Of the 900 men aboard the ship, only 229 survived.

The heroism of the four chaplains made a mark during the war and after. They received posthumous medals for heroism and were the subject of a 1948 postage stamp with the caption “interfaith in action.”

The incident “still provides an example of a coming-together, that Jews can be and are equally American to any other faith group,” said Kevin M. Schultz, a history professor at the University of Illinois at Chicago whose book “Tri-Faith America: How Catholics and Jews Held Postwar America to Its Protestant Promise” was published by Oxford University Press last month.

“When searching for an example of why Jews should be included into America’s civil religion, there is hardly a better example out there for bravery, sacrifice, and inclusion than the story of Rabbi Goode and the four chaplains,” he said.

Here are the other chaplains, as listed and described by Monday’s congressional resolution providing for a memorial to them at Arlington National Cemetery in Virginia:

• Army Chaplain Rabbi Herman Rosen died in service of his faith and his country on June 18, 1943.

• His son, Air Force Chaplain Solomon Rosen, also died in service of his faith and his country, on Nov. 2, 1948.

• Army Chaplain Rabbi Henry Goody died in service of his faith and his country on Oct. 19, 1943.

• Army Chaplain Rabbi Samuel Hurwitz died in service of his faith and his country on Dec. 9, 1943.

• Army Chaplain Rabbi Irving Tepper was killed in action in France on Aug. 13, 1944.

Chaplain Tepper also saw combat in Morocco, Tunisia, and Sicily while attached to an infantry combat team in the Ninth Division.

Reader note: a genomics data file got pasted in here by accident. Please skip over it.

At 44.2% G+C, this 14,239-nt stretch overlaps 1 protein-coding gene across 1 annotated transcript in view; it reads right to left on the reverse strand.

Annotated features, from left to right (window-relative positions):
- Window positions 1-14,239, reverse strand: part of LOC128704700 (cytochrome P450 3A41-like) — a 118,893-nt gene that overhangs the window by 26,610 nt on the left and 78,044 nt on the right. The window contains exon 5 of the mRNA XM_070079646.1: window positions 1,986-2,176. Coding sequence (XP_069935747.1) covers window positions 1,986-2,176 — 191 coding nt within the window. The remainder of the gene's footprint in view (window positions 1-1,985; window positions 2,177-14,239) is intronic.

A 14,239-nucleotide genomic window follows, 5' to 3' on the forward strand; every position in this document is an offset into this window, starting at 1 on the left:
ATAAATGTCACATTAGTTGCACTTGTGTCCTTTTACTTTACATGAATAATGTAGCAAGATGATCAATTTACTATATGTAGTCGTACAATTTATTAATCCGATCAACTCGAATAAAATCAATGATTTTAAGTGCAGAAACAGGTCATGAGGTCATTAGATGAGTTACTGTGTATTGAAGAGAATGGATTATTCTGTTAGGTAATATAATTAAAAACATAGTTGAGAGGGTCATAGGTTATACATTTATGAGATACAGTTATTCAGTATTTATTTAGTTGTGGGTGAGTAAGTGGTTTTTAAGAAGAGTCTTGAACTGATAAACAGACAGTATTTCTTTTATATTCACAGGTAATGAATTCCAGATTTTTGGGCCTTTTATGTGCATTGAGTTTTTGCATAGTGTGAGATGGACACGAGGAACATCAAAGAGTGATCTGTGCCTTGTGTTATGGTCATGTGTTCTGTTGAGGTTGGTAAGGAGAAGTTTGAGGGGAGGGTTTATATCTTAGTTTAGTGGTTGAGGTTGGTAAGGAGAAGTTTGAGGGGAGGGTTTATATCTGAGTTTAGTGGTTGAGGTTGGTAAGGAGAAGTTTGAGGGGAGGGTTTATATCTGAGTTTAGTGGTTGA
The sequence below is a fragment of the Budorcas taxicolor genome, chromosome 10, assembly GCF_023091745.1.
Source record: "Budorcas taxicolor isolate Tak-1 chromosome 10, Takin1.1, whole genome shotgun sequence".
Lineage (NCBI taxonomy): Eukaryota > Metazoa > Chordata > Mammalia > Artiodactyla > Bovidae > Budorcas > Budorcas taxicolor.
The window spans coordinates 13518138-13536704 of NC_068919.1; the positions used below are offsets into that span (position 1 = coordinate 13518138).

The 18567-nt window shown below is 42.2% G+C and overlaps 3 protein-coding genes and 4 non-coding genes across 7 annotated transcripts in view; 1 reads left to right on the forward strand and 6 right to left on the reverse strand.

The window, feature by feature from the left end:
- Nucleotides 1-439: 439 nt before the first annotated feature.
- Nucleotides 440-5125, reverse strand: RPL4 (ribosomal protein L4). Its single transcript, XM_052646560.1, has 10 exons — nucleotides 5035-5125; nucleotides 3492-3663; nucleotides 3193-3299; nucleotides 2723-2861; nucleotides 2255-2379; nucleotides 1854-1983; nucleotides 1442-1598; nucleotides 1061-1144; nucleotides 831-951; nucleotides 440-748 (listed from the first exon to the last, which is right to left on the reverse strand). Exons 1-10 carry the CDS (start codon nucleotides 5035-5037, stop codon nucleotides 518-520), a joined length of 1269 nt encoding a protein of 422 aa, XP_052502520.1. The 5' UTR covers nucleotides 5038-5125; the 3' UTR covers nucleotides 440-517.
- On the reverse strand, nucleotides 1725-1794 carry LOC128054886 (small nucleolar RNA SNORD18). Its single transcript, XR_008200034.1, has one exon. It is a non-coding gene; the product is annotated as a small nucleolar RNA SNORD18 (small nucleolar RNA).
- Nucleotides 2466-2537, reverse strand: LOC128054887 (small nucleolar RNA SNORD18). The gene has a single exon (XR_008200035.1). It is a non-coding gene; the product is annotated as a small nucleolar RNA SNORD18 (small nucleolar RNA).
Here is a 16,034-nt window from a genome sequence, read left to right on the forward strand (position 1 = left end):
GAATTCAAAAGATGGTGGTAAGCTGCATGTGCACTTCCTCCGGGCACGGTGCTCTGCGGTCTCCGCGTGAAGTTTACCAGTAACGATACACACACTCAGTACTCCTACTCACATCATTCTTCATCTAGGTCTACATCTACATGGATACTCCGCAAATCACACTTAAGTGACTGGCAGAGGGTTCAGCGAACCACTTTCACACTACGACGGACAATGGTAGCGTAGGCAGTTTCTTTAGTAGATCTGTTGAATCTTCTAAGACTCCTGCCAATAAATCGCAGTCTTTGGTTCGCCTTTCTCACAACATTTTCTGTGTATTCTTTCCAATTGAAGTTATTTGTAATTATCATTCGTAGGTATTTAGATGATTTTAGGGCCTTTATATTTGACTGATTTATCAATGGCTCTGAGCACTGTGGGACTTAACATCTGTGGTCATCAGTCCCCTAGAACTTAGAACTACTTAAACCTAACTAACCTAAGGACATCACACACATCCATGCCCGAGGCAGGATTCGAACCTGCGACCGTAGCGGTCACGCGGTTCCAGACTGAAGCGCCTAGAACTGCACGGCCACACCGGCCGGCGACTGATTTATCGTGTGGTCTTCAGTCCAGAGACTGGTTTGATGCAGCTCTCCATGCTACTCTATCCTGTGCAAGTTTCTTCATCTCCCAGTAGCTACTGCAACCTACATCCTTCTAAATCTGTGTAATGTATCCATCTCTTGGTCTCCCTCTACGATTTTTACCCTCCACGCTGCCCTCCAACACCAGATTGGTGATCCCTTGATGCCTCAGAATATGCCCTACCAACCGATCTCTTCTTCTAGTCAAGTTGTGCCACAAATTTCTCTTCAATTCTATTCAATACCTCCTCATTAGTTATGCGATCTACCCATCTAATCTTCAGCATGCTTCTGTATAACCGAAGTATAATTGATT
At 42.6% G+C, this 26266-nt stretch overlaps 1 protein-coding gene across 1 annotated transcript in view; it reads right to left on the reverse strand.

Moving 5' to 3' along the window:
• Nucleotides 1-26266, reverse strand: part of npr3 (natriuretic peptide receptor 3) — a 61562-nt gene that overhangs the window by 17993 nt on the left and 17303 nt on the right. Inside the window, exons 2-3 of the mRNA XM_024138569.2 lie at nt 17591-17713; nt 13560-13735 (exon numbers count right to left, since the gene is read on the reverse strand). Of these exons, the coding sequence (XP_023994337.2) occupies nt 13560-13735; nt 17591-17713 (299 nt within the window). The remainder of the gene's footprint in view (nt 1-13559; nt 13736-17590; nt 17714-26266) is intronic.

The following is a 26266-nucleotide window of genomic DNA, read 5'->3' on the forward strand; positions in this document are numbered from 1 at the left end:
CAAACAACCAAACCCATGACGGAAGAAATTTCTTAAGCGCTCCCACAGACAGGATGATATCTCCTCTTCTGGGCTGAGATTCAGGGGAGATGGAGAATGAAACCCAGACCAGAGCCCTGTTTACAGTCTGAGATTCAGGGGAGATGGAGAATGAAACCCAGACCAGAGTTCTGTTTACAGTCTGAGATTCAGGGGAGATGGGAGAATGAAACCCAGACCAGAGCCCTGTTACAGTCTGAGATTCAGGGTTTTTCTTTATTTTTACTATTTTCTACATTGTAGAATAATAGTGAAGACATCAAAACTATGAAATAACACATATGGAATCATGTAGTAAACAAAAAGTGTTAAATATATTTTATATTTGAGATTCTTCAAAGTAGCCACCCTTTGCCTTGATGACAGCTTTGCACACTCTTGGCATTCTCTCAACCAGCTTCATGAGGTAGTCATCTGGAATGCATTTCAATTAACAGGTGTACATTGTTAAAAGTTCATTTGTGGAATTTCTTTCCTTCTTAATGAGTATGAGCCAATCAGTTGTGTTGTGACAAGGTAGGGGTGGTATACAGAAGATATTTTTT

• Army Chaplain Rabbi Louis Werfel died on Dec. 24, 1944, at the young age of 27, in a plane crash while en route to conduct Chanukah services.

Chaplain Werfel was known as “The Flying Rabbi” because his duties required traveling great distances by plane to serve Army personnel of Jewish faith at outlying posts.

• Army Chaplain Rabbi Nachman Arnoff died in service of his faith and his country on May 9, 1946.

• Army Chaplain Rabbi Frank Goldenberg died in service of his faith and his country on May 22, 1946.

• Air Force Chaplain Rabbi Samuel Rosen died in service of his faith and his country on May 13, 1955.

• Army Chaplain Rabbi Meir Engel died at the Naval Hospital in Saigon, Vietnam, on Dec. 16, 1964, after faithfully serving his country during World War II, the Korean War, and the Vietnam War.

• Army Chaplain Rabbi Morton Singer died on Dec. 17, 1968, in a plane crash while on a mission in Vietnam to conduct Chanukah services.

• Air Force Chaplain Rabbi David Sobel died in service of his faith and his country on March 7, 1974.


Mission accomplished

Jewish chaplains’ memorial gets congressional go-ahead

Larry YudelsonLocal | World
Published: 27 May 2011

Two years ago, Caldwell resident Sol Moglen learned that while there were monuments to Protestant and Catholic chaplains at Arlington National Cemetery, there were none for this country’s Jewish chaplains.

Moglen set out to change that.

With Westchester resident Ken Kraetzer, he spearheaded a fundraising effort to create a memorial. And with artist Debora Jackson, he designed one.